Independence Day

I.M.C.A. automobile races

West Side Racetrack

Wichita, Kansas - July 4, 1916

 

  

Wichita Beacon

Saturday - July 1, 1916 – Page 11:

 

 

 

 

Wichita Beacon

Wednesday - June 28, 1916 – Page 14:

 

Famous Woman Auto Racer to Drive in Wichita Races

            The only woman auto racer in the world – Miss Elfrieda Mais – will drive her $10,000 “Mais Special” in an exhibition race against time on the West Side Speedway July 4th.

Elfrieda Mais

            After dickering for a week, Tim Hurst, manager of the races, finally persuaded the woman “daredevil” to come to Wichita for the Fourth of July show.  This morning he received a telegram from her manager stating she had decided to accept the date and is preparing to come to Wichita immediately.

            Miss Mais and Mrs. Cuneo, wife of a New York banker, are the only female drivers who ever obtained licenses from the International Motor Contest Association to race.  Mrs. Cuneo quit the track a year ago following several defeats at the hands of Miss Mais, leaving the field open to her.  She now is the licensed “speed queen” of the I.M.C.A. surrounded by more than a hundred “kings”.  In the last year, she has hung up some pretty fast records that even the best of the men drivers have failed to lower.  Her races, however, are not competitive, only exhibitions being granted her by the clannish auto race association managers.

Elfrieda Mais

           Miss Mais lives in Indianapolis.  She is barely past the girlish stage, 24, and pretty.  At the age of 18, she forsook a social life to “go up in the air” in a biplane and the thrills lured here away.  She became a “bird woman”, becoming a professional several years ago and giving exhibitions all over the country.  When she quit flying for the motor car three years ago, she declared the air game was too tame for her due, it is said, to so many women flyers appearing in public.

Elfrieda Mais

          “So much competition”, she was quoted as saying, “drove me out.  Too many women drivers took away the dangers so I sent to the motor car.”           

Miss Mais will drive a machine built especially for her at a cost of $10,000 and will attempt to lower the Kansas records for various distances.  Mr. Hurst has hung up purses of $100 for each broken state record.  Besides this, he is offering $5,000 in prizes to the winners of the several different events.  With the signing last night of Juddy Kilpatrick, the smallest racing driver in the game – 110 pounds – ten of the best known American drivers had been obtained for the local races.  The entries up to date are:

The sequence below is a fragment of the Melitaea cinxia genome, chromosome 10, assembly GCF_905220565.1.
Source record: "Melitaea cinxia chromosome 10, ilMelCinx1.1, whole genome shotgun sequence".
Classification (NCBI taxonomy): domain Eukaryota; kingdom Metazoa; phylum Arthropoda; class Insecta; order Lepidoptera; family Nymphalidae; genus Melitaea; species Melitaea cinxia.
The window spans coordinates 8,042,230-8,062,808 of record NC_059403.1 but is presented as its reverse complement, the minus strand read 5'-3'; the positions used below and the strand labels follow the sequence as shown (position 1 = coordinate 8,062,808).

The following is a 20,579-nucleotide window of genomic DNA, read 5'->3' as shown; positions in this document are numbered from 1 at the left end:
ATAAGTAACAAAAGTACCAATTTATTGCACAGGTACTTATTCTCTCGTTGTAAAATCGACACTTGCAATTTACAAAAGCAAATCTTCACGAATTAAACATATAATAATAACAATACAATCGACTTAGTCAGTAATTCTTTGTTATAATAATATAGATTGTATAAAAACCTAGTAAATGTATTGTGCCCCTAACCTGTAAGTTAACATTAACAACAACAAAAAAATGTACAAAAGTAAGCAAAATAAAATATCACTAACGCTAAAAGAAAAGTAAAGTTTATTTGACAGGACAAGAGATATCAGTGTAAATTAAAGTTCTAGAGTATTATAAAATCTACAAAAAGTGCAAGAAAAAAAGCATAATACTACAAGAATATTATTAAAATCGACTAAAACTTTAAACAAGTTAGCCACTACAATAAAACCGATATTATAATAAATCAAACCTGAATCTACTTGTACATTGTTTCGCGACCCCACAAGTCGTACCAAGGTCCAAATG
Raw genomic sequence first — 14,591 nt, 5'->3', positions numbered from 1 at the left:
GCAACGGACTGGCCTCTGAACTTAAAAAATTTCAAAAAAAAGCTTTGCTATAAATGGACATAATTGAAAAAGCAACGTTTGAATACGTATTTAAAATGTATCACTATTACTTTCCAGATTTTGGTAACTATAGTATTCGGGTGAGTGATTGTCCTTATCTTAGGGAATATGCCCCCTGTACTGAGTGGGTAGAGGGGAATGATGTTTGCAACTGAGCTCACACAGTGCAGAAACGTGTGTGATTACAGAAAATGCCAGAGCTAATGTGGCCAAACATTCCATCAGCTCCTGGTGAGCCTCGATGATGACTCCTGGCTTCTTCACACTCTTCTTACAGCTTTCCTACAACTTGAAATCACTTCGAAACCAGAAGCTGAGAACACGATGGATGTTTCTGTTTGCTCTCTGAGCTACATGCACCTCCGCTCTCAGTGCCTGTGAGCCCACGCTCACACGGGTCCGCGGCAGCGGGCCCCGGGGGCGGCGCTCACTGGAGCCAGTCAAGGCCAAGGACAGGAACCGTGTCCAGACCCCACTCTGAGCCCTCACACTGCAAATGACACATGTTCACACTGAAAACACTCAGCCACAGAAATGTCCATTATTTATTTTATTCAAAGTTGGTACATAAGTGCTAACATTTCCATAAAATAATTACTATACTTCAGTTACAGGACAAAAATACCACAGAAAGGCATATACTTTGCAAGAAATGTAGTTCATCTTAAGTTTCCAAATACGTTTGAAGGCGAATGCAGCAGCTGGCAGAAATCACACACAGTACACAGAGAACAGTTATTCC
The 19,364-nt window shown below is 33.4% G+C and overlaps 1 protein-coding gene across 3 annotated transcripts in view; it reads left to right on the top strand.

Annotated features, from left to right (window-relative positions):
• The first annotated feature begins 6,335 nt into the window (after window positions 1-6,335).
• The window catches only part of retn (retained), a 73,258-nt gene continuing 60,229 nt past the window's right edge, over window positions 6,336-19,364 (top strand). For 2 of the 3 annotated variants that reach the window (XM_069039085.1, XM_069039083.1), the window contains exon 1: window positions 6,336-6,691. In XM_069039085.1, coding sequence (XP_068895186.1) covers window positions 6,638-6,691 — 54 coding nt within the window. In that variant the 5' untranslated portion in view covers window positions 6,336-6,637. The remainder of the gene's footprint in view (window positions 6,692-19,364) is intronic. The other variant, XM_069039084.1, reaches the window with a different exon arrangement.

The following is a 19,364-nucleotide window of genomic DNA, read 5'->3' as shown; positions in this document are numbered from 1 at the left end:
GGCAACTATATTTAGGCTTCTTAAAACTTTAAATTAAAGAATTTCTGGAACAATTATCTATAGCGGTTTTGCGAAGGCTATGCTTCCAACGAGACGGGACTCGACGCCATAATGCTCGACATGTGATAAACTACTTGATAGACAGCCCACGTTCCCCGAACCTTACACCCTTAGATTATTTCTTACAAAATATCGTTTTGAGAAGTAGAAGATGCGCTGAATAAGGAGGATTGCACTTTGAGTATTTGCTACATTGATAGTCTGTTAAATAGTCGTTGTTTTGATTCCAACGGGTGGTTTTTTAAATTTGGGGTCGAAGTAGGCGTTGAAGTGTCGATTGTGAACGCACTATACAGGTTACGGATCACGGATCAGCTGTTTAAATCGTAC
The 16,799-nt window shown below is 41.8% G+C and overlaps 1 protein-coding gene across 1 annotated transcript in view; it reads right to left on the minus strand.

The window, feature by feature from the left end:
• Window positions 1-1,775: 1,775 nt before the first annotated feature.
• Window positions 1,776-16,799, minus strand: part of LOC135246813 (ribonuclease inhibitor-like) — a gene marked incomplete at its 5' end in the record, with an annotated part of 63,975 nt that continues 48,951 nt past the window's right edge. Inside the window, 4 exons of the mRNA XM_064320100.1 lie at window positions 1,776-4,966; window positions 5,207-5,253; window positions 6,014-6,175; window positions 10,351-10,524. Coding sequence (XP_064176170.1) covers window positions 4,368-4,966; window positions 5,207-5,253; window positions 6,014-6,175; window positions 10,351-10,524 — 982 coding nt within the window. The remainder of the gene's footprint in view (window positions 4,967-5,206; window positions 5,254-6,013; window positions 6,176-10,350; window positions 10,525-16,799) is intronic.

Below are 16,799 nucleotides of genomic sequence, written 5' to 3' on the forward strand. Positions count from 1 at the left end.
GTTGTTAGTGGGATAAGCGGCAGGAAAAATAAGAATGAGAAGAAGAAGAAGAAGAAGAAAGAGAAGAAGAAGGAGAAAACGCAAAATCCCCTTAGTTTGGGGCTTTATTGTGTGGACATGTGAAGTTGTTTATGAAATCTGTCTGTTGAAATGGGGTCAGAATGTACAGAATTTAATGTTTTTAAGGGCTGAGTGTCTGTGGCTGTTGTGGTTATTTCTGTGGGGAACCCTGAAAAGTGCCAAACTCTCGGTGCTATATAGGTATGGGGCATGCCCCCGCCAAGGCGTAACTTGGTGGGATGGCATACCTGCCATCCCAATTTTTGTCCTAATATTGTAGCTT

“Wild Bill” Endicott - driving a “Sweeney Special”.

Louis LeCocq -French racing master, driving the Mercer with which he smashed the world’s one-hour record at Springfield on June 17, 1916.

Johnny Raimey - driving the famous Simplex Zip.

Fred Horey

George Clark

Eddie Hearne - veteran speed demon, driving Briscoe No. 8.

George Clark - Dixie champ, driving a Mercedes.

Joe Cleary - driving his big Fiat.

Fred Horey - Canadian champion, driving a Maxwell.

Johnny Mais - driving the “Mais Special” Mercer.

Juddy Kilpatrick - driving Briscoe No. 2.

Fred Woodbury - of Chicago, in the famous dirt track car, the Duesenberg.

 

 

Wichita Beacon

Friday - June 30, 1916 – Page 10:

 

Raimey Will Race in Wichita

            Johnny Raimey, veteran American speed king, will drive his famous “Simplex Zip” in at least three of the six big events to be staged on the West Side track July 4th.  After dickering with Raimey for several days, manager Tim Hurst has succeeded in getting Raimey’s consent to come here.  He wired his entry blanks, together with a $100 check which will be forfeited in case he, and “Zip,” do not take several whirls around the Wichita track on the date specified.

Johnny Raimey

            Raimey probably is one of the best known racing drivers in America today.  He began racing for a living away back in the days when the motor age first showed signs of dawning and has kept persistently and very successfully at it ever since, despite serious injuries received in many bad smashups.  The immortal Barney Oldfield, Louis Disbrow, and Early Cooper each have been defeated on several occasions by Raimey’s reckless plunging in meets of international importance.  When Disbrow married several months ago, his bride made him quit driving so he gave his big “Simplex Zip”, possibly one of the best known racing cars competing on the dirt tracks, to Raimey.  In 1913, Raimey won the Century Grind at Detroit and later that same year, lowered the world’s record in the 50-mile sweepstakes at St. Louis.  His last big win came at Jackson, MS last year when, in a sensational finish, he dashed past five leaders, putting two in the ditch and nearly turning over himself, and won the race.  Later that day, in a free for all event, he smashed the world’s two-mile circular dirt track record.  He will drive the “Simplex Zip” in the 10-mile, 15-mile, and 25-mile races here, Mr. Hurst said this morning, and he may enter in the free-for-all one-mile race on which the manager has hung an extra $100 bonus to the man lowering the present Kansas state record.